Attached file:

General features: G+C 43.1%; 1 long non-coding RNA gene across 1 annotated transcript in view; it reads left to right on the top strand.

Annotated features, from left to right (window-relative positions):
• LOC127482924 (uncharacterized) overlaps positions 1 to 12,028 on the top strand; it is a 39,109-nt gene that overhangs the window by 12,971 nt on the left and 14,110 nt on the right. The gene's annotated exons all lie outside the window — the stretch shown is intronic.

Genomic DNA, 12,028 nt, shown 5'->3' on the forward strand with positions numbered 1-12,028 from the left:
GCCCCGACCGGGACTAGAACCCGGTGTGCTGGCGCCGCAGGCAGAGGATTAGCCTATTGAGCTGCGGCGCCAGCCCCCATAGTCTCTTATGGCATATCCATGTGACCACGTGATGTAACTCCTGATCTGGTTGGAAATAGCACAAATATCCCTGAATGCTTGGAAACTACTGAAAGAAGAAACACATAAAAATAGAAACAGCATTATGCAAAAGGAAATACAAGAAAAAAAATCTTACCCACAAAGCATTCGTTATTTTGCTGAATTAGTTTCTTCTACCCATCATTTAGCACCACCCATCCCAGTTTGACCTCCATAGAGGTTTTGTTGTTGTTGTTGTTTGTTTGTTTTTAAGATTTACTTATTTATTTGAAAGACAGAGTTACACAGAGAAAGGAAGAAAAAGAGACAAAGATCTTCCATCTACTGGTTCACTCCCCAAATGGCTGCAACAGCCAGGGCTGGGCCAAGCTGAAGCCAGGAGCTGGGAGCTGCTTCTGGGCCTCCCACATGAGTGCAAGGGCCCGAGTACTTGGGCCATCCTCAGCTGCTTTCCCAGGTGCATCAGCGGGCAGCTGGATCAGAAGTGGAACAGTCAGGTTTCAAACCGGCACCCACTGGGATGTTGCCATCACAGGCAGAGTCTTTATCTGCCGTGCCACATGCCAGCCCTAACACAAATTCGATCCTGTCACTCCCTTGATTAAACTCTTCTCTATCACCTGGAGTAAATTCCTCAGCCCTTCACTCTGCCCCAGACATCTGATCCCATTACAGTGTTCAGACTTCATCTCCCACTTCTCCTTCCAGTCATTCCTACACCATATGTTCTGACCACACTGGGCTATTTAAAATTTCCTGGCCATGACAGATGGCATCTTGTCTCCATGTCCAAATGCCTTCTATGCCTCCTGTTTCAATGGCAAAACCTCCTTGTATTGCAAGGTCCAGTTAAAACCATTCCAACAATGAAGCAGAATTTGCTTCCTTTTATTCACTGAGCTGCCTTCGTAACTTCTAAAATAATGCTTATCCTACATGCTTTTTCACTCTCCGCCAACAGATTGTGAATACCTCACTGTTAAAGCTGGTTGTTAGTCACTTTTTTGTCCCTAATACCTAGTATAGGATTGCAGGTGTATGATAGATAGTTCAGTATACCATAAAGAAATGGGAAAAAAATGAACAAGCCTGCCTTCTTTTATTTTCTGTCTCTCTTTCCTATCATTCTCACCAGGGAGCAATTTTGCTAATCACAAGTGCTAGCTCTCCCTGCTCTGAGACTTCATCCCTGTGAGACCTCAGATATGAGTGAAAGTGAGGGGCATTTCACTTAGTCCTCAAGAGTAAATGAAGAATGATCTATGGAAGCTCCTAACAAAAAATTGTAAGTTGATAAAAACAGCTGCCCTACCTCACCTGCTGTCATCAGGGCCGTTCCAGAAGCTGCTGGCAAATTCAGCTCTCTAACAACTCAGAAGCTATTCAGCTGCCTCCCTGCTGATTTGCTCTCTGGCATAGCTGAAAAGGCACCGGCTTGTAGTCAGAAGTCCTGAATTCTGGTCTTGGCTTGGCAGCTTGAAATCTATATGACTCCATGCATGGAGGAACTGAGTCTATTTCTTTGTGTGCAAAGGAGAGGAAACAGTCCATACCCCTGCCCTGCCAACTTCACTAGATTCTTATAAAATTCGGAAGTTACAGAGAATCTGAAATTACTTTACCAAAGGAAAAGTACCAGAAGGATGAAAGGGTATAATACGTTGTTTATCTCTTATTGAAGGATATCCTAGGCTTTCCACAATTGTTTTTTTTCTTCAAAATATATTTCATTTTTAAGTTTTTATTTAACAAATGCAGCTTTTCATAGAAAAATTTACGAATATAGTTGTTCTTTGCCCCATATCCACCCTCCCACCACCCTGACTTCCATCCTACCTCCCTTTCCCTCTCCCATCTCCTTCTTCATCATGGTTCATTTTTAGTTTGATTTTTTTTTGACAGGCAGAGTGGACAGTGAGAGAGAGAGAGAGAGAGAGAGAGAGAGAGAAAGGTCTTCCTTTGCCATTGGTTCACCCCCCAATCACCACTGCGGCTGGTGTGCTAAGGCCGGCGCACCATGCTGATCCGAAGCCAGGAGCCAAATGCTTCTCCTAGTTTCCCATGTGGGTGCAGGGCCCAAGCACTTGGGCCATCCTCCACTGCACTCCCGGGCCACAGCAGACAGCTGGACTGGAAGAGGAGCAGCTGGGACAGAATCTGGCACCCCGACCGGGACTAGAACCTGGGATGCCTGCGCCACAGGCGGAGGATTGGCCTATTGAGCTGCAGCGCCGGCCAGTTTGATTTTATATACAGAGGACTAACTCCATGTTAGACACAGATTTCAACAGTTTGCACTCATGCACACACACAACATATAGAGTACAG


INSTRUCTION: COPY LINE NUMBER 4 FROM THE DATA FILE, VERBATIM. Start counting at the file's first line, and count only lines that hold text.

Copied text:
Genomic DNA, 12,028 nt, shown 5'->3' on the forward strand with positions numbered 1-12,028 from the left: